Urban Sustainability: Recovering and Utilizing Urban Excess Heat

Urban heat sources from urban infrastructure and buildings could meet ~10% of theEuropean building heating demand.

There is, however, limited information on how to use them. The EU project ReUseHeat has generated much of the existing knowledge on urban waste heat recovery implementation. Heat recovery from a data center, hospital and from water were demonstrated. Additionally, the project generated knowledge of stakeholders, risk profile, bankability and business models.

The recovery of urban waste heat is characterized by high potential, high competitiveness compared to other heating alternatives, high avoidance of GHG emissions, payback within three years and low utilization. These characteristics reveal that barriers for increased utilization exist.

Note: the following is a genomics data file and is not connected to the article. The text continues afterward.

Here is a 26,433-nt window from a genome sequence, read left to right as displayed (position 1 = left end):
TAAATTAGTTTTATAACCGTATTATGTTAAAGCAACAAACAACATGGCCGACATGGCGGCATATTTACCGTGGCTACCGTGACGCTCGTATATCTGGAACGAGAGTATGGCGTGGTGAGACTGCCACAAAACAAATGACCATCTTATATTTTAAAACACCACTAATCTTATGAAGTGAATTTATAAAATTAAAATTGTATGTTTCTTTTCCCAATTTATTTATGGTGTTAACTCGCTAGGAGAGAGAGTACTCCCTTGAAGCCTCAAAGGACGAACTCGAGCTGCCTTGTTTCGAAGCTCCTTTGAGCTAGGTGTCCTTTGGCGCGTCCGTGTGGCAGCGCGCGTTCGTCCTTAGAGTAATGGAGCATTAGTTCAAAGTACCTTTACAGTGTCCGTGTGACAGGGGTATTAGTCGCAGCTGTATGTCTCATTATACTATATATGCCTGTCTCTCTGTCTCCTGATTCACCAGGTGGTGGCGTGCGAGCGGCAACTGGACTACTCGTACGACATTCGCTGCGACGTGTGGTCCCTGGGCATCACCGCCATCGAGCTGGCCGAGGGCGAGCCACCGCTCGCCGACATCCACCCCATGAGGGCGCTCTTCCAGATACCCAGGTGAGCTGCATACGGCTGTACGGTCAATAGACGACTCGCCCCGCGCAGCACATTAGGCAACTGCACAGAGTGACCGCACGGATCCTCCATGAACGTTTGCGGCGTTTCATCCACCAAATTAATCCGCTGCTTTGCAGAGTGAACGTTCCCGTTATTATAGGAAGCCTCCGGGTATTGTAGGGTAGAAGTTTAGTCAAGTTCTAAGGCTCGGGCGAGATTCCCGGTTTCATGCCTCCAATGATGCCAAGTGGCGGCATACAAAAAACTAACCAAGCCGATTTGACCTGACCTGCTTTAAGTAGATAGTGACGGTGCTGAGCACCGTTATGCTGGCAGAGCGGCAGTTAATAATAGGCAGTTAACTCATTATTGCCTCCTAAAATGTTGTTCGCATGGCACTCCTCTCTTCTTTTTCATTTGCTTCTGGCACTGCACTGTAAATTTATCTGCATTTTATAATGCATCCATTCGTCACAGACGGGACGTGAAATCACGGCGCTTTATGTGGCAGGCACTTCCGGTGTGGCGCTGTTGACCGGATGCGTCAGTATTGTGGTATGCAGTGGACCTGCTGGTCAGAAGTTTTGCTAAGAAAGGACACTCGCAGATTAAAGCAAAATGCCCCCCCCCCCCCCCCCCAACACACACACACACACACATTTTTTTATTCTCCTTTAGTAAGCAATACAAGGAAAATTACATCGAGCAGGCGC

The barriers are not technical. Instead, the absence of a waste heat EU level policy adds risk. Other showstoppers are low knowledge on the urban waste heat opportunity and new stakeholder relationships being needed for successful recovery.

By combining key results and lessons learned from the project this article outlines the frontier of urban waste heat recovery research and practicein 2022.

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Last updated: 2023-02-24

IVL Swedish Environmental Research Institute

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IVL Swedish Environmental Research Institute has a wide environmental profile. We combine applied research and development with close collaboration between industry and the public sphere. Our consultancy is evidence-based, and our research is characterized by interdisciplinary science and system thinking.


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